Gary Oster is founder and strategic growth strategist at Topline Growth Partners.
As associations continue to face a clouded future, it is essential for CEOs to avoid a state of inertia. They should instead create forward momentum—energy that helps push through struggles and challenges—while moving the organization toward success.
COVID-19 has been a game changer for nonprofits. The velocity of impact and change has been breathtaking, so much so that many organizations have had the proverbial wind knocked out of them. Today, there are thousands of Zoom calls taking place throughout the country where CEOs are speaking with their executive leadership teams to put together budgets and operating strategies for 2021.
How similar will their final plan and document look to the one they created only 12 months ago? Is it a transformational, top-to-bottom change, or does it look like a wash, rinse, repeat version of the prior version? Even more importantly, will this year’s approach be successful? Will the organization generate enough revenue to avoid dipping into their reserves—again? Will association members and partners feel the love, the value, and believe their association will be meaningful—or even exist in 2022?
Ideally, senior executives will consider establishing the following question into the planning process: What percentage of our 2020 planned activities, efforts, and programs are acceptable to include in the 2021 plan? In other words: What represents dramatic change?
“Different,” “new,” “creative,” “innovative,” “transformational,” “market-leading,” “exciting,” “unique.” These are among the words CEOs should be using when presenting their 2021 plans to their boards and asking for approval. If not, the association might face being described as suffering from chronic inertia. Simply put, inertia is a tendency to do nothing or to remain unchanged.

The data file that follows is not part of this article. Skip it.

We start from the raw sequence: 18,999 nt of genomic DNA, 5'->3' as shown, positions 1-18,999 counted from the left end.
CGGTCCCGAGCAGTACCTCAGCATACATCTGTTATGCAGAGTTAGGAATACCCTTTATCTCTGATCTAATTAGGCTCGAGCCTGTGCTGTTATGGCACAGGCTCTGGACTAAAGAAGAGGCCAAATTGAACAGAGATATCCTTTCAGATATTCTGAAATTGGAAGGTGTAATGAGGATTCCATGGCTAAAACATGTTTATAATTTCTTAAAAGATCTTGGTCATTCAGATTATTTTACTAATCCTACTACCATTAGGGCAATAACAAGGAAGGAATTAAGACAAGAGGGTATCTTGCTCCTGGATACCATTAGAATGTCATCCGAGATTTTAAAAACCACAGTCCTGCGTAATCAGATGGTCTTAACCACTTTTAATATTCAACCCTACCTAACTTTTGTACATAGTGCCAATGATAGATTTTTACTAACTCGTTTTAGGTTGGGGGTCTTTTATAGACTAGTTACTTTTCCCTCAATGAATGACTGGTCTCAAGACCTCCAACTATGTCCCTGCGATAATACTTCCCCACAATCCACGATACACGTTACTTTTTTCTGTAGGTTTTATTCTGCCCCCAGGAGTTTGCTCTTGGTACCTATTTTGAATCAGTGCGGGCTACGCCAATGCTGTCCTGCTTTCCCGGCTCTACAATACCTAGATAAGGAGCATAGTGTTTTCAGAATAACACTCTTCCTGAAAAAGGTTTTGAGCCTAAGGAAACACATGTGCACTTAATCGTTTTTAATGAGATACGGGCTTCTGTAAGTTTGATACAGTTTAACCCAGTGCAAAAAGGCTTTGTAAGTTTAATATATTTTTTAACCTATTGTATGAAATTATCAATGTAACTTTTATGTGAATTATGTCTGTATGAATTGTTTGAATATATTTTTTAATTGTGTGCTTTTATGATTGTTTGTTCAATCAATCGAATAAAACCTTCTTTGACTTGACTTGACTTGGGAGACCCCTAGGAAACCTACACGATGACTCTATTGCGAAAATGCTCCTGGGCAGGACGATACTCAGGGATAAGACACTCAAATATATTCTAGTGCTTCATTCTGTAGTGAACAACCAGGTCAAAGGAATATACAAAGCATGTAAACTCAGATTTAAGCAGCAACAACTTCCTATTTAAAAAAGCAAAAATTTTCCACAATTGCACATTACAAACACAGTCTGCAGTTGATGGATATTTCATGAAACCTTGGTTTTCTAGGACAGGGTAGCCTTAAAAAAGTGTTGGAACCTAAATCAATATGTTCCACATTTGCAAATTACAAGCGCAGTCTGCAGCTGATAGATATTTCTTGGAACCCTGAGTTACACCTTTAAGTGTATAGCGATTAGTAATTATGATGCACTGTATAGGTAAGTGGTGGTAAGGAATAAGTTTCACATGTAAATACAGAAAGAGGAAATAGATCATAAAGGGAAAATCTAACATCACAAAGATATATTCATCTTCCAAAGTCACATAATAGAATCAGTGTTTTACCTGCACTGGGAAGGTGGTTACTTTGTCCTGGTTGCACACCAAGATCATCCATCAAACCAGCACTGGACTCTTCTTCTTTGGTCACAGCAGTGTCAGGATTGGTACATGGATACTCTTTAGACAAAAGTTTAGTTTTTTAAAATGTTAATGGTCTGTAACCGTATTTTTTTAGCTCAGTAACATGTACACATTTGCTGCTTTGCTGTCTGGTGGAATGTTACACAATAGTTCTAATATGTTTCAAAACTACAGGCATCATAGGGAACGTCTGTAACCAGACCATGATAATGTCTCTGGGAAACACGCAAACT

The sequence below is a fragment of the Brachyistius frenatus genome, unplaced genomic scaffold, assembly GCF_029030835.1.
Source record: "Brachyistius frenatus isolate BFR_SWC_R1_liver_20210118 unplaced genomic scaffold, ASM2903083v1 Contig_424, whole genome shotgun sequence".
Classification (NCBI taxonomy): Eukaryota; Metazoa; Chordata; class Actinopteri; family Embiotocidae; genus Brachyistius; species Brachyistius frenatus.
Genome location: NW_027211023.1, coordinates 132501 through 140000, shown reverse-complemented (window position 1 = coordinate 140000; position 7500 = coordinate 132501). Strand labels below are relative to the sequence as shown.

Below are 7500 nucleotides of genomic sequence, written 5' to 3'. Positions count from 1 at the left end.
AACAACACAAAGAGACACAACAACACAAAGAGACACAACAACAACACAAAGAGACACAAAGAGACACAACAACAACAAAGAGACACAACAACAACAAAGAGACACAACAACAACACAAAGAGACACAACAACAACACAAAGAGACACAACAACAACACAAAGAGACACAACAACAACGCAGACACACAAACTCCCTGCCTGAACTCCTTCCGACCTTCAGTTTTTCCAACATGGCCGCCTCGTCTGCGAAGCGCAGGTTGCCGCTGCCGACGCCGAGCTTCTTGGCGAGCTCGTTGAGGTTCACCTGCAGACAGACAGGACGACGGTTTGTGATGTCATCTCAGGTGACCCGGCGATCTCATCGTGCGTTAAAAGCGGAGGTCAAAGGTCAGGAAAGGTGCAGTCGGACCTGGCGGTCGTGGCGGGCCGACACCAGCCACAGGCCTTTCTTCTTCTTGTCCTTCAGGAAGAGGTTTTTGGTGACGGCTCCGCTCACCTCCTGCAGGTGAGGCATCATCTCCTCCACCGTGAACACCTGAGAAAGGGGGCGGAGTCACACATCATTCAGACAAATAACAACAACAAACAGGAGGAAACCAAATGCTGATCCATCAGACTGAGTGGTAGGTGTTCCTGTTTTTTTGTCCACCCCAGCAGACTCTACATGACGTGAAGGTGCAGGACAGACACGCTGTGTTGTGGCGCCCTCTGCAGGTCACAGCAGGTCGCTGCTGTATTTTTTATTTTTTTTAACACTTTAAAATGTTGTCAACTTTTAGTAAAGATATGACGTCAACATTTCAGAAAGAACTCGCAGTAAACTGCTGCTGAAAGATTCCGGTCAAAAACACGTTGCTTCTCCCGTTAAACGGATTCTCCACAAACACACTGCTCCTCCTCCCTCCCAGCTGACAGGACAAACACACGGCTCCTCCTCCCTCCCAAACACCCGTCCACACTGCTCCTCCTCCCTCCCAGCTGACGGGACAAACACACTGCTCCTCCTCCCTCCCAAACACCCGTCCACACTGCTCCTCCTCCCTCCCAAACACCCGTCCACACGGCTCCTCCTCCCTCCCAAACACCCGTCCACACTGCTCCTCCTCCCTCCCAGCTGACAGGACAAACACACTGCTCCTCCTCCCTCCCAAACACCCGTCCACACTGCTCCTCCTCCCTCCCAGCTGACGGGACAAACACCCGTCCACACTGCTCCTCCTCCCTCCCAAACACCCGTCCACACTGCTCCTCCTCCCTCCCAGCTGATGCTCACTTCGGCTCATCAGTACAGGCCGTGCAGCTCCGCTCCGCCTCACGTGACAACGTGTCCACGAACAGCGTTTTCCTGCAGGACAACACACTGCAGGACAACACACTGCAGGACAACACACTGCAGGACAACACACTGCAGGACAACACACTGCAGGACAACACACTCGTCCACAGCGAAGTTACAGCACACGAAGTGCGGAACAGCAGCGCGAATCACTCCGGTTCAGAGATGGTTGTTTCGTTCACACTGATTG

The only way to change a state of inertia is to apply energy and action.
Nearly 20 years ago, bestselling author Jim Collins published his book Good to Great, which provided managers with the blueprints and operating processes for moving organizations to a higher level of performance. The book taught managers to ensure they have the right people—in the right seats—on the bus, and that mediocrity is caused primarily because of management failure.
It also described one of the most frightening results of unsustained momentum, the doom loop, where each inconsistent and poorly executed action creates another descending decline downward. Fortunately, Collins identified a preventative solution to inertia and the doom loop in his recent book Turning the Flywheel. The premise is simple and the work is hard and requires focus and discipline, but the results are rewarding.
“In building a great company or social sector enterprise, there is no single defining action, no grand program, no one killer innovation, no solitary lucky break, no miracle moment. Rather, the process resembles relentlessly pushing a giant, heavy flywheel, turn upon turn, building momentum until a point of breakthrough, and beyond,” Collins wrote.
He provides this example of Amazon’s flywheel:
For over 13 years, I served as a senior executive at large travel trade association after nearly four decades in the lodging industry. At my association, my responsibilities included ensuring member value, building effective products and services, innovating new programs, and generating revenue to pay for not only those member benefits but also to cover the operating expenses and reserves as well. For us to succeed in this endeavor, we had to have a continuous amount of momentum pushing the energy of the organization forward, which Collins calls the “flywheel effect.”
Applying past corporate flywheel experience, our team built a flywheel, which enabled the organization to nearly triple its size in a little over 10 years. This tripling took place throughout the 2009 recession and four pandemics—MERS, Ebola, H1N1, and Zika.
Our association flywheel had the following components:
• Association increases investment and relevance with expanded public policy.
• Industry leaders collaborate with association to set policy direction.
• Public policy efforts accelerate industry influence on Capitol Hill.
• Influence attracts many new members, grows member revenues.
• Increased member revenues provide more funding for public affairs.
Business planning that identifies, implements, and stays focused on the five critical elements of its flywheel will help rapidly energize and improve its association's relevance while enhancing member value and accelerating topline revenues, even in an unpredictable and uncertain economic environment.
If you haven't yet identified or updated your flywheel's key components—ones that contemplate the new future—there is no better time than now to start.